Prime Minister Netanyahu and Secretary Clinton had a good discussion today, with a friendly and productive exchange of views on both sides. Secretary Clinton reiterated the United States’ unshakable commitment to Israel’s security and to peace in the region.
The Prime Minister and the Secretary agreed on the importance of continuing direct negotiations to achieve our goals. The Secretary reiterated that “the United States believes that through good-faith negotiations, the parties can mutually agree on an outcome which ends the conflict and reconciles the Palestinian goal of an independent and viable state, based on the 1967 lines, with agreed swaps, and the Israeli goal of a Jewish state with secure and recognized borders that reflect subsequent developments and meet Israeli security requirements.” Those requirements will be fully taken into account in any future peace agreement.
The discussions between the Prime Minister and the Secretary focused on creating the conditions for the resumption of direct negotiations aimed at producing a two-state solution. Their teams will work closely together in the coming days toward that end.
This kind of statement that appears to say that the US and Israel agreed on some principles about direct negotiations leading to a two state outcome really says almost nothing.
Nonetheless, Israel-Palestine “is” a defining challenge for the Obama administration.
I’m in Abu Dhabi now and have had a number of conversations in less than a day here in which UAE government officials have emphasized that the fastest and most efficacious way to constructively confront Iran’s growing power in the region is for the US to pull off a real breakthrough in the Israel/Palestine two state standoff.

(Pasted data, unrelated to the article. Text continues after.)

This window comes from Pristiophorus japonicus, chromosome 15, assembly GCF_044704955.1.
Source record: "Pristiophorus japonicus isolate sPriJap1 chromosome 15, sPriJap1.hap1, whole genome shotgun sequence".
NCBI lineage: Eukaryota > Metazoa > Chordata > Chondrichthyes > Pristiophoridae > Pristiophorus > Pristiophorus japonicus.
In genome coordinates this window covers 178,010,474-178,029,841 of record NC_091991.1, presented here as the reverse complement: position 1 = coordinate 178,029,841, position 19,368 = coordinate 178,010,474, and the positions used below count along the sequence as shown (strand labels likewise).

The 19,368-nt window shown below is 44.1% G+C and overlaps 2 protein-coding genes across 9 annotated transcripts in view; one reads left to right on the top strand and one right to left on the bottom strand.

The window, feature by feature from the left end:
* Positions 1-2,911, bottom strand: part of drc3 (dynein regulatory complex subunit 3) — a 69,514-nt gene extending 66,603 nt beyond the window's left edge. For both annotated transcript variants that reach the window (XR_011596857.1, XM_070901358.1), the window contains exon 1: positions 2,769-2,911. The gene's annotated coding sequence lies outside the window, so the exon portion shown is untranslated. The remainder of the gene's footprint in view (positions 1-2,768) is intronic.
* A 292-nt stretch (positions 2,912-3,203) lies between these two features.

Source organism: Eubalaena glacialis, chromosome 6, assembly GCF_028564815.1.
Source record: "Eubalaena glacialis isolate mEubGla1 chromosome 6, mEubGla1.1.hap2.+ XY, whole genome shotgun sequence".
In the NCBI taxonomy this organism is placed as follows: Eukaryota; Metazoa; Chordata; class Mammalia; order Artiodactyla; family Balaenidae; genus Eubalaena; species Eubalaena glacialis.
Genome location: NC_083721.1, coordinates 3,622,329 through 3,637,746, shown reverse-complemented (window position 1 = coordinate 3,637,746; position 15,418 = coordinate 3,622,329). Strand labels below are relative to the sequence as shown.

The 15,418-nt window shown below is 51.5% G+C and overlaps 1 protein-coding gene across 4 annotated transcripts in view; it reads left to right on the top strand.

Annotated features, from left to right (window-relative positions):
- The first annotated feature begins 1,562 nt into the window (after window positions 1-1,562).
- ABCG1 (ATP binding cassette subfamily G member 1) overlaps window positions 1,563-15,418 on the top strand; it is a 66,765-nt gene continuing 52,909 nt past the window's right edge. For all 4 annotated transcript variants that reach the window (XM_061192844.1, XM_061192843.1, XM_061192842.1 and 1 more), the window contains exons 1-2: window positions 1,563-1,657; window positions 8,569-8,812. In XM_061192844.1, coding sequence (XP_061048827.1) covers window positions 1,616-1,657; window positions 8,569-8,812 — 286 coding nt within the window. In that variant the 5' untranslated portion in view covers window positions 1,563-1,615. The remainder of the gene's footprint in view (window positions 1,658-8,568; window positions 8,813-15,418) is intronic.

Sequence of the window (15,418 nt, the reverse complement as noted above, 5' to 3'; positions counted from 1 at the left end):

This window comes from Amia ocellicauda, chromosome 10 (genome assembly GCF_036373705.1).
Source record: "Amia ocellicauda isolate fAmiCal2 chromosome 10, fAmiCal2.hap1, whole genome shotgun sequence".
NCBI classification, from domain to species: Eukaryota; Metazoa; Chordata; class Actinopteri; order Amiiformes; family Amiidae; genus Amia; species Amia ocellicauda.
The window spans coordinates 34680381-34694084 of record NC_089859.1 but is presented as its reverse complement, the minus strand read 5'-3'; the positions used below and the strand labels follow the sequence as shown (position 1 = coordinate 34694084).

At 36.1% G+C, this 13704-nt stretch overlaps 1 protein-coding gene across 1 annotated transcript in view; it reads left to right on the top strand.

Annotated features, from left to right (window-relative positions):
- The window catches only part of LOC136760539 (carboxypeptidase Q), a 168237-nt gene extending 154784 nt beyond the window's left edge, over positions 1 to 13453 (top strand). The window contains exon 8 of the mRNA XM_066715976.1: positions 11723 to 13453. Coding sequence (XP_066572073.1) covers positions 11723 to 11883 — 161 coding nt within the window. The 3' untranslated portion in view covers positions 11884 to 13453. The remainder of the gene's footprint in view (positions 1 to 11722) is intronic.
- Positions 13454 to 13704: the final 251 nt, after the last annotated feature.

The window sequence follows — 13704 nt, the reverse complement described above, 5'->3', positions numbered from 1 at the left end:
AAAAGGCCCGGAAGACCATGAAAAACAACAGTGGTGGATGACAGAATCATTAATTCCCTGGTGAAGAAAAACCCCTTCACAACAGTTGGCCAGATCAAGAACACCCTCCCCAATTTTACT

Secretary of State Hillary Clinton is giving this peace process some of her considerable muscle — but to be blunt, she has done nothing yet that reflects a change in strategy, personnel, inclusion of negotiating participants, or anything from what was underway before her involvement and earlier failures.
General Anthony Zinni once told me that the real weakness of the State Department is that it rarely gamed out scenarios and didn’t do what the Department of Defense did in considering a lot of different strategies that consider various key inputs in a war game simulation. Zinni may be on to something.
DoD scenarios allow virtually every kind of option to be considered. A DoD style scenario exercise would consider various strategies to either put Hamas on a track that would lead to inclusive negotiations or would consider through a cost/benefit calculation how to make the isolation of Hamas less beneficial to their obvious growing power and legitimacy. A DoD scenario would consider the economic, strategic and political factors in trying to either undermine Netanyahu and his government, move closer to it, or provide a mixed approach.
Hillary Clinton would be smart to assemble a group of people with whom she does not agree on Israel/Palestine and engage in some real simulation discussions of alternative tracks to get Israel and Palestine to “yes” on a two-state arrangement. The room should include the folks who have been part of the infrastructure of the past but should also include those who have strong disagreements with the current policy — and various scenarios should be played out with the Secretary listening and learning.
My sense is that this has not yet happened and needs to. When I heard recently that Andrew Shapiro’s policy guidance to Hillary Clinton on Israel/Palestine matters had not changed from what he gave her in the US Senate to what he feeds her today at the State Department, it became clear to me that the cocoon Secretary Clinton is on Israel/Palestine issues needs some new inputs.
— Steve Clemons